Duncan, Robert

Duncan, Robert,

1919–88, American poet, b. Oakland, Calif. He was a leading poet of the San Francisco renaissance during the late 1940s. His lyric style contains private allusions, gaps in syntax, and individualistic spellings. Among his themes are the search for love and the decline of faith in the supernatural. His volumes of poetry include The Opening of the Field (1960), Bending the Bow (1968), Derivations (1970), Groundwork I: Before the War (1984), and Groundwork II: In the Dark (1987).


See study ed. by R. Bertholf and I. Reid (1979).

Duncan, Robert (Edward) (b. Edward Howard Duncan)

(1919–88) poet, writer; born in Oakland, Calif. Adopted when young, and given the name Robert Edward Symmes, he assumed his new name in 1941. He studied at the University of California: Berkeley (1936–38; 1948–50), taught at Black Mountain College (1956–57), and became associated with the San Francisco Bay area group of poets, as seen in The Opening of the Field (1960). He was also an editor, playwright, and artist.
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5-3 victory took the visitors to the Colne Valley to the top of the table, displacing Budenbergs, who are travelling to Longwood next Wednesday and who include top names like Brian Duncan, Robert Hitchen and Graeme Wilson in their line-up.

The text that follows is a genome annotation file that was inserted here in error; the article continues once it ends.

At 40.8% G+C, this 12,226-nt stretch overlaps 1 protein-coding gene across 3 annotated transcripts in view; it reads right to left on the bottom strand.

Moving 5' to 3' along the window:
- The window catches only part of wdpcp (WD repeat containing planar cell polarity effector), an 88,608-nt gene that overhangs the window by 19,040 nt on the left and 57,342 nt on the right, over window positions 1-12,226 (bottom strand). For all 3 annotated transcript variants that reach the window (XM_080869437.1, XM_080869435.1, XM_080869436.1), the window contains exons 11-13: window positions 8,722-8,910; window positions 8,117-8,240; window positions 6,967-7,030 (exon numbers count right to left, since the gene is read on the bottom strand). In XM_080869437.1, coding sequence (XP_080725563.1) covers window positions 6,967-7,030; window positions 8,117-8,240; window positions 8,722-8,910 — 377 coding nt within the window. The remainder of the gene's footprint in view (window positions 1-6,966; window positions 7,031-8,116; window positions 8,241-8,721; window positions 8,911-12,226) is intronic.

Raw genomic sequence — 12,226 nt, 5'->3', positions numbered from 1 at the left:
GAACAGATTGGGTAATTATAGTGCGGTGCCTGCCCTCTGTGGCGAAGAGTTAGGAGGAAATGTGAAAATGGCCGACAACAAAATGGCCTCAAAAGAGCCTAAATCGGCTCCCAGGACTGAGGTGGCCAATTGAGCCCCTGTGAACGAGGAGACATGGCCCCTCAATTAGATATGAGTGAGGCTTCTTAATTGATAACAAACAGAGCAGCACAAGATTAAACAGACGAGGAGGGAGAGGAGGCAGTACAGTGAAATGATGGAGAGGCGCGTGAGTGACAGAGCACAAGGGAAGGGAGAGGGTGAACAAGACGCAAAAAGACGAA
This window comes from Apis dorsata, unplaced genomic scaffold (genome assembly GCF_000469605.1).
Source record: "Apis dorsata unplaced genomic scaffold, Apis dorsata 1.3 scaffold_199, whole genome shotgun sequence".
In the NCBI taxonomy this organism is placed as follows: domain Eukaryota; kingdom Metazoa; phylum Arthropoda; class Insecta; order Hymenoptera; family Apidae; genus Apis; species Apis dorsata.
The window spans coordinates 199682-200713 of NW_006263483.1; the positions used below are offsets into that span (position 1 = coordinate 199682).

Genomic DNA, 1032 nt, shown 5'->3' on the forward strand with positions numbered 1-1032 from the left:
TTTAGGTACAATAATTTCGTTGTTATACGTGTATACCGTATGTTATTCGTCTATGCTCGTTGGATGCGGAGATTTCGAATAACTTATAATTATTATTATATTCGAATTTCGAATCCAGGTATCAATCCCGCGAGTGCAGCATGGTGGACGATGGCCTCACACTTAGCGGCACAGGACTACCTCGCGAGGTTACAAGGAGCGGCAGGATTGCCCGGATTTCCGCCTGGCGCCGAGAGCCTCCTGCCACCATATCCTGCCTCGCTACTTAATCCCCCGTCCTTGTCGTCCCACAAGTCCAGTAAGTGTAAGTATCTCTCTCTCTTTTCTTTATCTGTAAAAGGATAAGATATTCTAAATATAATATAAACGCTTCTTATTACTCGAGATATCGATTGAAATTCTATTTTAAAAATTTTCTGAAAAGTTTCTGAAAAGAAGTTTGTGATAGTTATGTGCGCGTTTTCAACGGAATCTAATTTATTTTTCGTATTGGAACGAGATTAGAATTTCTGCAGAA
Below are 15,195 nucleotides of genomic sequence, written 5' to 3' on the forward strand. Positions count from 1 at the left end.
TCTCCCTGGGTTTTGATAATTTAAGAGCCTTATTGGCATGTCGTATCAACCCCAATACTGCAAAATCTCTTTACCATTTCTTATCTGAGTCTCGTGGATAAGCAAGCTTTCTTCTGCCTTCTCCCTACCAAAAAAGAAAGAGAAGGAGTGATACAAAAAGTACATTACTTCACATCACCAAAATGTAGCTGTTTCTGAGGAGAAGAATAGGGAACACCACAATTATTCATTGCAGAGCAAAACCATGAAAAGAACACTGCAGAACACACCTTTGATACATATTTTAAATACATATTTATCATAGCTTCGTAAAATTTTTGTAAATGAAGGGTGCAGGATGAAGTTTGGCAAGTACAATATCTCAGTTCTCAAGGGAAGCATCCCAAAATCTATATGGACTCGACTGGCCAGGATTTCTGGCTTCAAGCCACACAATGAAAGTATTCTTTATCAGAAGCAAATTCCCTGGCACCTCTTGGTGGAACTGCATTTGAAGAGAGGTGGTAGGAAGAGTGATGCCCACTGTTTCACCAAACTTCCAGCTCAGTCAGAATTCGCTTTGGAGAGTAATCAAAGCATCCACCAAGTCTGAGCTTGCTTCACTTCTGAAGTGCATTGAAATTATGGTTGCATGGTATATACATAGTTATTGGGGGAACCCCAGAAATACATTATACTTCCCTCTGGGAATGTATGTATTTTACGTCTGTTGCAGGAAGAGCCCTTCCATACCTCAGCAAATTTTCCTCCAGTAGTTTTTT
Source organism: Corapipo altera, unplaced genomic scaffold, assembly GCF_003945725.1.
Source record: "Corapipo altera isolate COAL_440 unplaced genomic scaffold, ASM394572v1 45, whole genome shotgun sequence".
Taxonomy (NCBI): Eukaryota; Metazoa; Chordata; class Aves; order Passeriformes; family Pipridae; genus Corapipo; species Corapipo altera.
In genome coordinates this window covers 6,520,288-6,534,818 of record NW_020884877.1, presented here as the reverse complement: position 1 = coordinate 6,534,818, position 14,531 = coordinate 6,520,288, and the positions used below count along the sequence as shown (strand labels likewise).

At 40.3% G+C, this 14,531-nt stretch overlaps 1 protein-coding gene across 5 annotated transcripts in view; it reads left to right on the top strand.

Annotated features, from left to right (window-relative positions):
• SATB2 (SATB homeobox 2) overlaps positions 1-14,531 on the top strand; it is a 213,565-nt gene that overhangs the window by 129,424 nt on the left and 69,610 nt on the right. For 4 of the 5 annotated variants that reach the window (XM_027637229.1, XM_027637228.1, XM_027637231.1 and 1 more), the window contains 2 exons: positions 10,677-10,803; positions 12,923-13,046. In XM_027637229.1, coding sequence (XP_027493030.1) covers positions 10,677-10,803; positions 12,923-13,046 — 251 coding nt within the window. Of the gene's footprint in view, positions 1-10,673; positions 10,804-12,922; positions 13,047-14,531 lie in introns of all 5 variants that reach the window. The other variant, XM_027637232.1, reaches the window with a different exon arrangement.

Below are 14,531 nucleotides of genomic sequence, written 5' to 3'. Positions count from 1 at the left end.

As his first two books, Metaphors on Vision and Brakhage Scrapbook, (1) demonstrate, a good deal of this writing has occurred in the course of his extensive correspondences with poets: both books include letters from Brakhage to Robert Creeley, Guy Davenport, Ed Dorn, Robert Duncan, Robert Kelly, Michael McClure, Charles Olson, and others.
Mackey, who is professor of literature at the University of California-Santa Cruz and himself an important contemporary poet, astutely analyzes the work of Black Mountainers Robert Duncan, Robert Creeley, and Charles Olson, African Americans Amiri Baraka and Clarence Major, and Caribbeaners Edward Kamau Brathwaite and Wilson Harris in order to make two fundamental points.